Tag Archives: Dominican Republic

HAITI — Many culprits are to blame for Haiti’s long history of suffering – by Mohamed Hamaludin

By MOHAMED HAMALUDIN

Heartbreaking news coming out of Haiti paints a picture of a nation engulfed by gang violence “which has placed the capital in a state of siege,” the United Nations said in early May, Agence France-Presse (AFP) reported. The horror includes “beheadings, chopping and burning of bodies and the killing of minors accused of being informants for a rival gang.” Children as young as 10 are subjected to sexual violence, including gang rape. Doctors Without Borders closed its 15-year-old hospital.

The gangs “operate like de facto governments, with their own courts, ‘police stations and residential fees for everything from electricity to school permits,” The New York Times reported. The 11,000-member National Police is much too small for a country of 11 million; experts say at least 30,000 officers are needed.

The seeds of this tragedy were, however, planted long ago and there are much more significant culprits to blame than just thugs with guns and no regard for life. France and the United States top the list, along with at least two rapacious foreign banks, sundry despots, corrupt officials and catastrophic natural disasters.              Continue reading

CARICOM | Caught in a perfect economic storm – By David Jessop

Published: Sunday | March 20, 2022 – Jamaica Gleaner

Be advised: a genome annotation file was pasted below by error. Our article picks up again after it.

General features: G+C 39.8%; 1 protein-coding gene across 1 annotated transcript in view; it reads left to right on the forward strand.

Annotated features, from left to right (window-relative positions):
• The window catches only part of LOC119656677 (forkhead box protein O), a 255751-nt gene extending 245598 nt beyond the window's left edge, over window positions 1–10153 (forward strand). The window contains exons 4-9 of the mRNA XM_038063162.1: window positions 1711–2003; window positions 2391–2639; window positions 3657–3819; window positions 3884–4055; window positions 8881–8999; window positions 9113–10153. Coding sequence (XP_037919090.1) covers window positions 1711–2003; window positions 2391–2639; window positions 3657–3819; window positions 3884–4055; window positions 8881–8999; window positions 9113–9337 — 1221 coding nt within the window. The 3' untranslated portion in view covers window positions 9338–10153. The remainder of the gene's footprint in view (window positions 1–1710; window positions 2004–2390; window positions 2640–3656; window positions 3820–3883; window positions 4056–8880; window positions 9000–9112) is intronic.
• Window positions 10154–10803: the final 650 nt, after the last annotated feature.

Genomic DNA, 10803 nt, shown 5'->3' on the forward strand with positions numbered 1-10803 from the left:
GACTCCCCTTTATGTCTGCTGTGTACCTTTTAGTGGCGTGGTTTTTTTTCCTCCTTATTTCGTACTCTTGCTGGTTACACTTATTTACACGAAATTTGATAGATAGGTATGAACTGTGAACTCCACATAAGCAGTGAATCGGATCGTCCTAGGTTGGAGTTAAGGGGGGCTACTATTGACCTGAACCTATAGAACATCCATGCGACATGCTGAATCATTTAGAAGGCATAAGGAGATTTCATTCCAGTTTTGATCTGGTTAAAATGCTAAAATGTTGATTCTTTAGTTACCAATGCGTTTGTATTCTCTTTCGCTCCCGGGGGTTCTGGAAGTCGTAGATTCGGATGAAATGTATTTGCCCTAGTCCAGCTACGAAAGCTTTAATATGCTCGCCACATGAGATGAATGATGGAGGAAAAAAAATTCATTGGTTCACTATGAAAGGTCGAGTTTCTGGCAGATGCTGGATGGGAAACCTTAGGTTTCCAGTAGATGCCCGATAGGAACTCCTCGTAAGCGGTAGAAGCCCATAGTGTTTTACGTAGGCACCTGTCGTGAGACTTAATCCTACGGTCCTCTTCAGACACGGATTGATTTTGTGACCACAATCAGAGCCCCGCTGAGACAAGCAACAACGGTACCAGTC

Caricom heads of government meeting in Belize could not have been clearer about the ‘perfect storm’ that is about to strike the Caribbean.

Speaking at a post-summit press conference, John Briceño and Mia Mottley, the prime ministers of Belize and Barbados, respectively, both stressed the importance of a unified response to the multiplicity of global economic challenges facing the region. The emphasis now, they suggested, must be on actions that result in self-reliance and resilience.

In San Pedro, Caricom heads agreed that the region urgently needed to implement measures intended to create self-sufficiency in food production and energy, deliver an effective and viable Caricom Single Market and Economy, and more aggressively seek out the funding required to drive regional economic recovery.          Continue reading

HAITI: How Toussaint Louverture Rose from Slavery to Lead the Haitian Revolution

How did Toussaint Louverture, born into bondage in the French colony of Saint-Domingue (present-day Haiti) and enslaved for more than half his life, come to lead the most successful slave revolt in history—and help precipitate the downfall of European colonialism in the western hemisphere?

Saint-Domingue in the late 18th century thrived as the wealthiest colony in the Americas. Its sugar, coffee, indigo and cotton plantations minted money, fueled by a vast enslaved labor force. A French colony since 1697, it occupied the western half of the Caribbean island of Hispaniola, while the Spanish had colonized the eastern side, called Santo Domingo (now the Dominican Republic).        Continue reading